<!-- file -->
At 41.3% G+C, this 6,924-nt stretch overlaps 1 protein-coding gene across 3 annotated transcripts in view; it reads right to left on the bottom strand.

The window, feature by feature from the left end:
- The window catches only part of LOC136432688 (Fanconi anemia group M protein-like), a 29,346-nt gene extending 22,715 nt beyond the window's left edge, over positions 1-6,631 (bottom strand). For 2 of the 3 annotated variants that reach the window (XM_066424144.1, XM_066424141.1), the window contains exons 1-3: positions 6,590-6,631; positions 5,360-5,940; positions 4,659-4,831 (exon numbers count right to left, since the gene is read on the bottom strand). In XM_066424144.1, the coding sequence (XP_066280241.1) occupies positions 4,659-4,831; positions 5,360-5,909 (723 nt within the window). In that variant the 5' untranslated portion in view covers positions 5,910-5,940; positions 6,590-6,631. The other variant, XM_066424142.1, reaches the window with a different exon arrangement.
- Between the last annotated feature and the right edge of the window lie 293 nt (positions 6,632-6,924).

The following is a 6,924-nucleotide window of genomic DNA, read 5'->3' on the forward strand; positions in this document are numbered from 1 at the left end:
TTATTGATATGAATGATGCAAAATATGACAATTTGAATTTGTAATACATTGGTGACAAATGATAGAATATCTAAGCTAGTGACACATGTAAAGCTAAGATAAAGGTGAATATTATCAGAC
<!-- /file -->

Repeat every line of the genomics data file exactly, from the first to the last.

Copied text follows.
At 41.3% G+C, this 6,924-nt stretch overlaps 1 protein-coding gene across 3 annotated transcripts in view; it reads right to left on the bottom strand.

The window, feature by feature from the left end:
- The window catches only part of LOC136432688 (Fanconi anemia group M protein-like), a 29,346-nt gene extending 22,715 nt beyond the window's left edge, over positions 1-6,631 (bottom strand). For 2 of the 3 annotated variants that reach the window (XM_066424144.1, XM_066424141.1), the window contains exons 1-3: positions 6,590-6,631; positions 5,360-5,940; positions 4,659-4,831 (exon numbers count right to left, since the gene is read on the bottom strand). In XM_066424144.1, the coding sequence (XP_066280241.1) occupies positions 4,659-4,831; positions 5,360-5,909 (723 nt within the window). In that variant the 5' untranslated portion in view covers positions 5,910-5,940; positions 6,590-6,631. The other variant, XM_066424142.1, reaches the window with a different exon arrangement.
- Between the last annotated feature and the right edge of the window lie 293 nt (positions 6,632-6,924).

The following is a 6,924-nucleotide window of genomic DNA, read 5'->3' on the forward strand; positions in this document are numbered from 1 at the left end:
TTATTGATATGAATGATGCAAAATATGACAATTTGAATTTGTAATACATTGGTGACAAATGATAGAATATCTAAGCTAGTGACACATGTAAAGCTAAGATAAAGGTGAATATTATCAGAC